Egypt: Art and Architecture
The great architectural achievements of the past are built of stone. Stone quarries supplied the large blocks of granite, limestone, and sandstone that were used for building temples and tombs. Architects planned carefully as building was done without mortar, so the stones had to fit precisely together. Only pillars were used to sustain short stone supports. At the temple of Karnak, a ramp of adobe brick can be seen leading to the top of the temple wall. Such ramps were used to allow workmen to carry stones to the top of structure and allow artists to decorate the tops of walls and pillars. Pillars were built in the same way. As height was added, the ground was raised. When the top of the pillar was completed, the artists would decorate from the top down, removing ramp sand as they went along.
As soon as a pharaoh was named, construction on his tomb was begun. Tomb building continued throughout his life and stopped only on the day on which he died. As a result, some tombs are very large and finely decorated, while other tombs, like that of King Tutankhamun, are small because he ruled as a pharaoh for such a short time.
The architecture was based upon perpendicular structures and inclined planes since there was no structural assistance except the strength and balance of the structure itself. For this reason, the square and the plumb-line were very important tools.
One of the most notable and lasting achievements of the Ancient Egyptians are their pyramids. The size, design, and structure of the pyramids reveal the skill of these ancient builders. The pyramids were great monuments and tombs for the kings. The Egyptians believed that a king's soul continued to guide affairs of the kingdom even after his death. To ensure that they would continue to enjoy the blessings of the gods, they preserved the pharaoh's body through the mummification process. They built the pyramids to protect the pharaoh's body, the pyramid was a symbol of hope, because it would ensure the pharaoh's union with the gods.
The largest pyramid in existence is the Great Pyramid built by King Cheops (Khufu) at Giza. The Great Pyramid measures 481 feet high, by 775 feet long at each of its four bases. Other notable pyramids include the Step Pyramid built for King Zoser, and the pyramid built for King Huni, that was a transition between the step pyramid and the smooth sided pyramid we know today.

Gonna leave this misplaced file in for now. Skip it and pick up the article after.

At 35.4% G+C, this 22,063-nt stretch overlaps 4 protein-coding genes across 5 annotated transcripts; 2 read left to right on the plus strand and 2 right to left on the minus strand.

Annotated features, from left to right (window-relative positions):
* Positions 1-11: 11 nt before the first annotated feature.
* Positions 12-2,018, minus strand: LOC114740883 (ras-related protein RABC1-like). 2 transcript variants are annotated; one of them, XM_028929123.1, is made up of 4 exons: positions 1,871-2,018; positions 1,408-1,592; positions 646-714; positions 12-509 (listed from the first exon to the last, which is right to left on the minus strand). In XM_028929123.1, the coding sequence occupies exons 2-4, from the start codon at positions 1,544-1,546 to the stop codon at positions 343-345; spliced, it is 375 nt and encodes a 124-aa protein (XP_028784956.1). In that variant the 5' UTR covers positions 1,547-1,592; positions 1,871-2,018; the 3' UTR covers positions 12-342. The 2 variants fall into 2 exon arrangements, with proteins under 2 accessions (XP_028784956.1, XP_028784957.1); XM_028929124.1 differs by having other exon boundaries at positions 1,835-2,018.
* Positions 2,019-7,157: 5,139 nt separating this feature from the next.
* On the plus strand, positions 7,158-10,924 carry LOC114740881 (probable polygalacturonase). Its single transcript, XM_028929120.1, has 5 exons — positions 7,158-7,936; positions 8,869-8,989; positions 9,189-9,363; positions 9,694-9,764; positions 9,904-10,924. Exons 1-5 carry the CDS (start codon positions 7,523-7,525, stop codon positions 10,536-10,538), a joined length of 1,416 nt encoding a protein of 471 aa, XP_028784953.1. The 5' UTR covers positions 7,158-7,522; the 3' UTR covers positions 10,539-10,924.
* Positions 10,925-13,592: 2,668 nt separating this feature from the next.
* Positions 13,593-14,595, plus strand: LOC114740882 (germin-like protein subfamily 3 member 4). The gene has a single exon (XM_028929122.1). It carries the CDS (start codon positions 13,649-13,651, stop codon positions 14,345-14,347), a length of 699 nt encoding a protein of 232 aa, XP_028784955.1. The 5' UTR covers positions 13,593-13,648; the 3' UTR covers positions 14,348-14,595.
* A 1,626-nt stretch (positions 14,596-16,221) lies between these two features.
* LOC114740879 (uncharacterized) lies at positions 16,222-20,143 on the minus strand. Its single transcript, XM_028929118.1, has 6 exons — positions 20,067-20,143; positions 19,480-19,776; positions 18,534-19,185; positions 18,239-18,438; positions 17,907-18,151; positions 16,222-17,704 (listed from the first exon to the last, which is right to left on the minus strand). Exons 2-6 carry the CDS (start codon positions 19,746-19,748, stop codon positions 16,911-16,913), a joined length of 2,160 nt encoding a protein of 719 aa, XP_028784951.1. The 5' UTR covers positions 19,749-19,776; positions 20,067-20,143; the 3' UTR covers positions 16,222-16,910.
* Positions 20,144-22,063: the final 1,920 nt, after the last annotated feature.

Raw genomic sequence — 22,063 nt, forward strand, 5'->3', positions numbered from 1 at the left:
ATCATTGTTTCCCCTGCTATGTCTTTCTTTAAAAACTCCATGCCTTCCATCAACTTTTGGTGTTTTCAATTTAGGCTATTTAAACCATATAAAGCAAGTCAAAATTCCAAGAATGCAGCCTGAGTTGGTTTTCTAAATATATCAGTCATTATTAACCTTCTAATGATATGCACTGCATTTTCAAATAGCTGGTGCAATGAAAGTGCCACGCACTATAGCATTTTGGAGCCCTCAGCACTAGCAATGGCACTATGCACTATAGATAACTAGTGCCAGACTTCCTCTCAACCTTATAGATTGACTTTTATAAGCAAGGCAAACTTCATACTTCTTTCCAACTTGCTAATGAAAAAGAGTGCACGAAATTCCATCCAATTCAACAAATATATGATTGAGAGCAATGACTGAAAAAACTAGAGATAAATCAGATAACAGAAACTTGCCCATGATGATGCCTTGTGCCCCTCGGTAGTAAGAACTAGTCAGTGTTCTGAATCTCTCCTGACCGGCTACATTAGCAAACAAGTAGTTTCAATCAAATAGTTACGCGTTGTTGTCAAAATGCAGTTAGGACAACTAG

The art of the Egyptians reflects every aspect of their lives. Depicted in tomb and temple drawings are scenes of everyday living, models of people and animals, glass figures and containers, and jewelry made from gold and semi-precious stones.
The wall and pillar drawings are perhaps the best known. In these drawings, it can be seen that people are going about the everyday business of baking, fishing, boating, marketing, and meeting together in family groups. Such drawings were also used to help the deceased to live forever by giving them all of the instructions they would need as they met the gods on their way to eternal life. The good deeds were recorded and the art that surrounded their mummified body was to help their spiritual self in solving the problems related to life after death. Pictures of food, clothing, servants, and slaves could be used by the deceased just as the real things were used by the person when living.
A variety of perspectives is often combined in Egyptian art; however, the side view is the most often seen. The artists used bright colors of blue and red, orange and white to develop pictures that tell of the life of the deceased individual. The artist would first sketch a design on a piece of pottery, and if the design was satisfactory, it would be sketched on the wall with charcoal. Colors could then be used to fill in the completed picture. Paints were made from naturally occurring minerals and artificially prepared mineral substances. Paint brushes were sticks with fibrous wood with frayed ends. Walls were covered with mud plaster, then with lime plaster. By the time of Ramses II, artists were able to shade colors to achieve a layered effect. Wall paintings were then protected by a thin layer of varnish (the composition of which is still not known).
Sculptors were important artists in Egypt. Statues were made of kings, queens, scribes, animals, and gods and goddesses. Frequently, human and godlike attributes and symbols were combined. The work of the artist was seen in other media as well. Alabaster, a white and translucent stone, was often used for making vessels and containers. Pottery was made of ceramics and clay. Pottery glazed with minerals was used to make beads, amulets, pendants, and other jewelry. A vivid blue glaze was very popular during the reign of Ramses II. Craftsmen made glass for inlayed designs and for some containers. Workers were able to make articles out of lead, gold, silver, and copper. Such metals were used to make pins, tweezers, razors, axes, knives, spears, sculptures, and jewelry. The stability of the government during the reign of Ramses II allowed the skills of the artist and architect to flourish.
Religion was often the subject of Egyptian literature. Prayers and hymns were written in praise of the gods. The most important book was "The Book of the Dead." This book contained over 200 prayers and magic formulas that taught the Egyptians how to reach a happy afterlife. The Egyptians also wrote adventure stories, fairy tales, myths, love stories, poems, proverbs and quotes.
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